Today the outgoing Dutch Minister for Climate and Energy Policy, Rob Jetten, published an analysis of the Netherlands’ fossil fuel subsidies, estimating these at between €39.7 and €46.4 billion a year, more than 4% of the Netherlands’ GDP.
Rich countries have continued to approve USD 4.4 billion in international public finance despite committing to end this support by the end of 2022. Six countries including the United States, Germany, Italy and Japan have at least 26 fossil fuel projects awaiting approvals, with Germany having the biggest number of projects pending.
Two weeks before global leaders gather for the UN Climate Ambition Summit in New York, new analysis by Oil Change International shows that several major countries continue to pump $4.4 billion in public finance into international fossil fuel projects despite committing to end this support by the end of 2022.
Never before has there been such a detailed, peer-reviewed mapping of fossil fuel subsidies in the Netherlands. The report identifies 31 fossil fuel subsidies that, combined, provide €37.5 billion per year in fossil fuel subsidies between 2020 and 2022.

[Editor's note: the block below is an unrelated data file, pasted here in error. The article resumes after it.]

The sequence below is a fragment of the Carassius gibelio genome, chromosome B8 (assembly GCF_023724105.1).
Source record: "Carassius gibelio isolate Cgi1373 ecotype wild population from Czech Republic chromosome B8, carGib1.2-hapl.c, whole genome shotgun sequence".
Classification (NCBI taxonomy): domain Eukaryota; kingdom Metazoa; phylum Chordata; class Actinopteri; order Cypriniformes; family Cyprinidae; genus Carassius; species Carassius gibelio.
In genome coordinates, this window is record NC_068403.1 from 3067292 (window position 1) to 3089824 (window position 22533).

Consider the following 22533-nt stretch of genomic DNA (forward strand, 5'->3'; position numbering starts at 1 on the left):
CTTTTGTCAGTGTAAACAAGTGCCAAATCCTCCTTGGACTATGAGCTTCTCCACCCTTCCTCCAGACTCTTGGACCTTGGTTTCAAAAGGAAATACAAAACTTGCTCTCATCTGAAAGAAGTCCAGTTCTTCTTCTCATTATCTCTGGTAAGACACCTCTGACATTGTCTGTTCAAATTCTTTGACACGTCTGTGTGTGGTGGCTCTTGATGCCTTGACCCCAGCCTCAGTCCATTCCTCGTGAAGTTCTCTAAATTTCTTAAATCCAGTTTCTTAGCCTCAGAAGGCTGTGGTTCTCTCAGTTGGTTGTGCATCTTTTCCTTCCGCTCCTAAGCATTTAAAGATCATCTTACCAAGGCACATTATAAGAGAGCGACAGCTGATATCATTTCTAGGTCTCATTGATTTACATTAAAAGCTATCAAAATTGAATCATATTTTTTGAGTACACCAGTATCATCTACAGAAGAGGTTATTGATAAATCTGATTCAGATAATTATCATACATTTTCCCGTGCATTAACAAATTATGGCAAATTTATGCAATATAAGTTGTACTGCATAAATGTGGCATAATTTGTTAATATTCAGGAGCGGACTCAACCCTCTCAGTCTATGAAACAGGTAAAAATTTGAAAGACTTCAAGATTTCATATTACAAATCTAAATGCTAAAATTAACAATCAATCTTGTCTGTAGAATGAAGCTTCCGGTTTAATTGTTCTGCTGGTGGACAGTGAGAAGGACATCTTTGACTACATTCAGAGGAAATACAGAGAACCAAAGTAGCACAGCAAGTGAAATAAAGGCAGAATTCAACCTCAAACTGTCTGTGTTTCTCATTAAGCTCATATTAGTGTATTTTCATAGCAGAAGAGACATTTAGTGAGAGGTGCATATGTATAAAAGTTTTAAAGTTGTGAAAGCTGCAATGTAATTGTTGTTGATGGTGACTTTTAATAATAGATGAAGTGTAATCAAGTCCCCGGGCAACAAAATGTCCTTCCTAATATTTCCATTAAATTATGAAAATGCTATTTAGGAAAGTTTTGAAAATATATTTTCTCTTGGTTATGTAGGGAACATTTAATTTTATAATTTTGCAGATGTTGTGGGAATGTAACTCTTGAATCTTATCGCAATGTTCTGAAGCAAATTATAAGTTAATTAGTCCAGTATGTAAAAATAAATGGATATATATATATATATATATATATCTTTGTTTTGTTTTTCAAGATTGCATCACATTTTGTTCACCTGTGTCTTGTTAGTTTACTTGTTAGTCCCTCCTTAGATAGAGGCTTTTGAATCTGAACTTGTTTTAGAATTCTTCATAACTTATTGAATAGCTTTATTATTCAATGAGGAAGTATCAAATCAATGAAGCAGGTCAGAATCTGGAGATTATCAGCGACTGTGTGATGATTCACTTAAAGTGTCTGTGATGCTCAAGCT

Today, 27 environmental and civil society organizations from Papua New Guinea, the Asia Pacific region and the United States submitted a letter to the U.S. Export-Import Bank (EXIM) urging it to oppose support for the Category A Papua liquefied natural gas project.
The German Government is set to break a major international climate commitment, releasing a draft policy today for Euler Hermes, the German export credit agency, which allows the agency’s huge international fossil fuel financing to continue.
Rather than match the international policy, today’s announcement leaves the door open indefinitely to domestic public finance for oil and gas, only committing to “announce by fall 2024 the implementation plan” to phase out these flows.
Italy’s export credit agency SACE has approved a $500 million guarantee in loans for the Talara oil refinery in Peru, once again breaking their commitment to end their international public finance for fossil fuels by the end of 2022.
Instead of ending oil and gas finance, the OECD has enacted new public financial incentives for the fossil fuel industry, including for hydrogen and ammonia created from fossil gas, as part of its new “climate-friendly” incentives for Export Credit Agencies (ECAs).
Earlier this week a coalition of 150+ economists and policy experts including Yanis Varoufakis, Jason Hickel, Olúfémi O. Táíwò, Nader Habibi, and Isabelle Ferreras sent a letter to Global North leaders, calling on them to pay their fair share for a just energy transition with trillions in public reparations, and to allow democratic and people-centred reforms to the global financial system they have a disproportionate control over.